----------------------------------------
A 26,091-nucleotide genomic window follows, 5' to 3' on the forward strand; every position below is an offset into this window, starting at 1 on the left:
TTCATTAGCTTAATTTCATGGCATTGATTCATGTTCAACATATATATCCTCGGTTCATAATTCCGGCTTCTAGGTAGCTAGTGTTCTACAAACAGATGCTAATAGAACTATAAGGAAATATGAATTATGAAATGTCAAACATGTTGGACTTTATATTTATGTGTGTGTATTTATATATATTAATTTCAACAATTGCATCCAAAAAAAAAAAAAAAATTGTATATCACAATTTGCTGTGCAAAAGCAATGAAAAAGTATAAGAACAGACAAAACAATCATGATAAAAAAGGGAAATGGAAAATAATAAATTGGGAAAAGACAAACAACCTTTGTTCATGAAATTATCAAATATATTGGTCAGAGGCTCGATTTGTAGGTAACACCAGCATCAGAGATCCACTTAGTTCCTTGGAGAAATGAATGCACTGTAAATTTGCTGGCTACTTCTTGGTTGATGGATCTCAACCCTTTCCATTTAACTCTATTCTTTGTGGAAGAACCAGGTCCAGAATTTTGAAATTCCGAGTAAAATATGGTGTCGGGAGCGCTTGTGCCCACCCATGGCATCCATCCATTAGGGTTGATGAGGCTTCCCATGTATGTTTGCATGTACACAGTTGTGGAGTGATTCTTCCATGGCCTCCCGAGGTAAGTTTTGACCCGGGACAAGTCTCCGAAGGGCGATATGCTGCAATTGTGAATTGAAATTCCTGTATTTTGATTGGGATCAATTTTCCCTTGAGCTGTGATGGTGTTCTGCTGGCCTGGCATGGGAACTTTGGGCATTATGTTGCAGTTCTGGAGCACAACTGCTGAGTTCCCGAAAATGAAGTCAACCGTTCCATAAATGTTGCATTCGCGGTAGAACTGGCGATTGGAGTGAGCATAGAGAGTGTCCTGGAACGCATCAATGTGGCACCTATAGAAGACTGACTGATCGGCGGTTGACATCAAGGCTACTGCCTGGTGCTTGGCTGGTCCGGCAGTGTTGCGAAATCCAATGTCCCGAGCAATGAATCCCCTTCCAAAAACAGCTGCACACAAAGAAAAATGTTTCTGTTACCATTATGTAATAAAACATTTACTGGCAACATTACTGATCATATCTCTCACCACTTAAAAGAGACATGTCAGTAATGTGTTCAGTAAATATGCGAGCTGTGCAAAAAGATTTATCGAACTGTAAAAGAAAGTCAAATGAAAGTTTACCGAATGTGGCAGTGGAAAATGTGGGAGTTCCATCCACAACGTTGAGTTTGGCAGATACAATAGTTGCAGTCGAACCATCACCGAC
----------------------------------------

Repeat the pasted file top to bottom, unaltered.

A 26,091-nucleotide genomic window follows, 5' to 3' on the forward strand; every position below is an offset into this window, starting at 1 on the left:
TTCATTAGCTTAATTTCATGGCATTGATTCATGTTCAACATATATATCCTCGGTTCATAATTCCGGCTTCTAGGTAGCTAGTGTTCTACAAACAGATGCTAATAGAACTATAAGGAAATATGAATTATGAAATGTCAAACATGTTGGACTTTATATTTATGTGTGTGTATTTATATATATTAATTTCAACAATTGCATCCAAAAAAAAAAAAAAAATTGTATATCACAATTTGCTGTGCAAAAGCAATGAAAAAGTATAAGAACAGACAAAACAATCATGATAAAAAAGGGAAATGGAAAATAATAAATTGGGAAAAGACAAACAACCTTTGTTCATGAAATTATCAAATATATTGGTCAGAGGCTCGATTTGTAGGTAACACCAGCATCAGAGATCCACTTAGTTCCTTGGAGAAATGAATGCACTGTAAATTTGCTGGCTACTTCTTGGTTGATGGATCTCAACCCTTTCCATTTAACTCTATTCTTTGTGGAAGAACCAGGTCCAGAATTTTGAAATTCCGAGTAAAATATGGTGTCGGGAGCGCTTGTGCCCACCCATGGCATCCATCCATTAGGGTTGATGAGGCTTCCCATGTATGTTTGCATGTACACAGTTGTGGAGTGATTCTTCCATGGCCTCCCGAGGTAAGTTTTGACCCGGGACAAGTCTCCGAAGGGCGATATGCTGCAATTGTGAATTGAAATTCCTGTATTTTGATTGGGATCAATTTTCCCTTGAGCTGTGATGGTGTTCTGCTGGCCTGGCATGGGAACTTTGGGCATTATGTTGCAGTTCTGGAGCACAACTGCTGAGTTCCCGAAAATGAAGTCAACCGTTCCATAAATGTTGCATTCGCGGTAGAACTGGCGATTGGAGTGAGCATAGAGAGTGTCCTGGAACGCATCAATGTGGCACCTATAGAAGACTGACTGATCGGCGGTTGACATCAAGGCTACTGCCTGGTGCTTGGCTGGTCCGGCAGTGTTGCGAAATCCAATGTCCCGAGCAATGAATCCCCTTCCAAAAACAGCTGCACACAAAGAAAAATGTTTCTGTTACCATTATGTAATAAAACATTTACTGGCAACATTACTGATCATATCTCTCACCACTTAAAAGAGACATGTCAGTAATGTGTTCAGTAAATATGCGAGCTGTGCAAAAAGATTTATCGAACTGTAAAAGAAAGTCAAATGAAAGTTTACCGAATGTGGCAGTGGAAAATGTGGGAGTTCCATCCACAACGTTGAGTTTGGCAGATACAATAGTTGCAGTCGAACCATCACCGAC